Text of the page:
Golden Gate Bridge Construction

The 1.7-mile-long bridge has endured earthquakes, lead paint and record crowds since its historic construction in 1937.

The 1.7-mile-long Golden Gate Bridge, an icon of the San Francisco Bay region, connects the city of San Francisco to Marin County, California. At its completion in 1937, the suspension bridge was considered an engineering marvel—the longest main suspension bridge span in the world. It held that record until New York City’s Verrazano Narrows Bridge opened in 1964 and, as of 2019, the Akashi Kaikyo Bridge in Japan boasts the world’s longest span.

Today, the West Coast landmark draws millions of commuters—and tourists—each year. Here are eight historical and surprising fast facts about the Golden Gate Bridge.

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1. An earthquake struck the bridge before it was even completed.

In June 1935 an earthquake struck the region as men worked atop the bridge’s unfinished south tower. According to PBS’ American Experience, one worker recalled, “the tower swayed 16 feet each way. There were 12 or 13 guys on top with no way to get down… The whole thing would sway toward the ocean, guys would say, ‘here we go!’ Then it would sway back toward the bay.”

2. A safety net below the bridge saved the lives of 19 men during its construction.

During construction, a safety net was suspended under the floor of the bridge, extending 10 feet wider than the bridge’s width and 15 feet longer than its length. The net proved an invaluable precaution as it saved the lives of 19 men. These men became known as members of the “Half-Way-to-Hell Club.” Despite such safety measures, 11 men died during the bridge’s construction.

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3. The bridge’s orange color was originally intended just as a primer.

The U.S. Navy had lobbied that the bridge be painted in blue and yellow stripes to increase its visibility. But when the steel arrived in San Francisco painted in a burnt red hue as primer, the consulting architect decided the color was both highly visible—and more pleasing to the eye. The bridge’s color is officially called international orange.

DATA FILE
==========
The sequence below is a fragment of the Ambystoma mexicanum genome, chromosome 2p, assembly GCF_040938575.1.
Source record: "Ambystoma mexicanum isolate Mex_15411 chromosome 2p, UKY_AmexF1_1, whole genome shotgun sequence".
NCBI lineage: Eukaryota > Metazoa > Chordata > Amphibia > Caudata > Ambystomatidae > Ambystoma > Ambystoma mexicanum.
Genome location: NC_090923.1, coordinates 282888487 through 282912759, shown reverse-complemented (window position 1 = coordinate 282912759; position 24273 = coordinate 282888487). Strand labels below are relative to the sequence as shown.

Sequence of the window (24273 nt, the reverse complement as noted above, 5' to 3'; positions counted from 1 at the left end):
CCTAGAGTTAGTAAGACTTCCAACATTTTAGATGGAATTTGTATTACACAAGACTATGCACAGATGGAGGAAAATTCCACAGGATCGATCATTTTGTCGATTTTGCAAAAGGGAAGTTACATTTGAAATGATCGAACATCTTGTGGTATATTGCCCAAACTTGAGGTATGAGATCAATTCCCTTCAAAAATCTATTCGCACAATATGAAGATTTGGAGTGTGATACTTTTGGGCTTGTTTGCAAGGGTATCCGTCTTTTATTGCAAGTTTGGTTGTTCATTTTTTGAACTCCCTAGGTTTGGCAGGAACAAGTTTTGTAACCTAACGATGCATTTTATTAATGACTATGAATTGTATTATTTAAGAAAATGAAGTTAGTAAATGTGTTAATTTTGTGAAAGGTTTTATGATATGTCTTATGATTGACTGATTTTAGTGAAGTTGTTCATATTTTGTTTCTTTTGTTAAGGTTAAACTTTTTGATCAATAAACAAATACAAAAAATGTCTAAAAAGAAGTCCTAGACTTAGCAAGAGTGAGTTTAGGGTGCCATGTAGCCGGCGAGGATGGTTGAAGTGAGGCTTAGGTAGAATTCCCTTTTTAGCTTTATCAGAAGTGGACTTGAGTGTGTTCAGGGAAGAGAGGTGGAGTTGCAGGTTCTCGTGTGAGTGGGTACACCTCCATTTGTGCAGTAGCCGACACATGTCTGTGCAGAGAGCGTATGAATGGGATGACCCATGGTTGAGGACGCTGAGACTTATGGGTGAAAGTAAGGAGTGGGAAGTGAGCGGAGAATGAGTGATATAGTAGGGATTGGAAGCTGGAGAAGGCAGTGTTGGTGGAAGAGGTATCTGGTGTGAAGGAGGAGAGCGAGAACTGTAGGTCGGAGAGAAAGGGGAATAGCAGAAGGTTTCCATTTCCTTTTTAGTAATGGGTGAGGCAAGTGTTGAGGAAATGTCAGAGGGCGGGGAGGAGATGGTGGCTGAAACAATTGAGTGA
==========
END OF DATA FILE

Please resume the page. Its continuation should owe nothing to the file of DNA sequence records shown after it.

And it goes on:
4. Many firsts were set on the bridges opening day.

Golden Gate Bridge Opening Day

Some of the thousands of guests who walked across the Golden Gate Bridge once it was opened to pedestrians in 1937. 

San Franciscans celebrated the opening of the Golden Gate Bridge with Pedestrian Day on May 27, 1937. As many as 200,000 people crossed the bridge that day. People competed to be the first to run, push a baby stroller, and even roller skate across the Golden Gate Bridge. 

The San Francisco Chronicle recorded some of the more outlandish firsts, including the first person to cross the Golden Gate Bridge on stilts. The bridge opened to vehicular traffic the following day.

5. It cost $0.50—each way—to cross the Golden Gate Bridge in 1937.

Golden Gate Bridge Opening Day

Press cars crossing the bridge prior to opening day in May 1937. 

The initial toll for the bridge was 50 cents each way—roughly equivalent to an $18.00 roundtrip today—a hefty price to pay in the midst of the Great Depression. Today, Golden Gate Bridge tolls are collected in one direction only, heading southbound into the city of San Francisco.

Source – Lindsey Konkel. The content of this article does not necessarily reflect the views or opinion of Global Diaspora News (www.GlobalDiasporaNews.com).